Children see things in black and white. If you hurt me – I’ll hurt you. But you can teach them that forgiveness is important. Everything with children is by example. Stories that show compassion are also important. Storytelling is a good way to teach them. On the other hand, kids can hurt you one minute and love you the next.
Thanks, Claire! What did you get from her teaching today? For me, it was about the ‘gap’ and how essential it is, to making better choices. And that a boundary is a gate and not a wall. I love that!
My next interview with Claire > will delve into triggers, and then, brain chemistry – stay tuned!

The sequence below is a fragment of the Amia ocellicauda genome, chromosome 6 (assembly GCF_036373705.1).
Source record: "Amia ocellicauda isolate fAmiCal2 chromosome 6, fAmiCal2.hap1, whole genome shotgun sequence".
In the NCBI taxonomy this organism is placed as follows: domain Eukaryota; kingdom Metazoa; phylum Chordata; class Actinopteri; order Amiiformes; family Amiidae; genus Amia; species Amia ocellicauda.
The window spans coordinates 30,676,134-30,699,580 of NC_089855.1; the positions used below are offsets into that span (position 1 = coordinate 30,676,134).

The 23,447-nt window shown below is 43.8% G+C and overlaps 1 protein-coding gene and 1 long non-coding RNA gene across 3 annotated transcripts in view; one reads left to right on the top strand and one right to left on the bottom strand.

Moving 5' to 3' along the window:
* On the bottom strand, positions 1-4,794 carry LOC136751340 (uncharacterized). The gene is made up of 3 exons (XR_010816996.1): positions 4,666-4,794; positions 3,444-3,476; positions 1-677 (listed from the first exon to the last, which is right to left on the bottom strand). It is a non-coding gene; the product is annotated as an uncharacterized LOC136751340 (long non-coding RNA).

If you would like to ask Claire a question or leave a comment, please do so in the box below or email firstname.lastname@example.org. We’d love to hear from you!
If you would like a private consultation with Claire, visit spiritinaction.com.au
I will leave you with the ‘Introduction to Meditation’ track from Claire’s CD, With Meditation in Mind.
Claire Bourgein’s teachings are available on iTunes. Her first meditation CD is titled, With Meditation in Mind. This CD is useful for beginners and avid meditators. The meditation is written and spoken by Claire, the music is composed by Emma Jayakumar, and is produced and arranged by Tommaso Pollio. Emma and Tommaso have been involved with the classical music scene for over twenty years and run the Children’s Opera Company, ‘Lark Chamber Opera’. For more info, click here.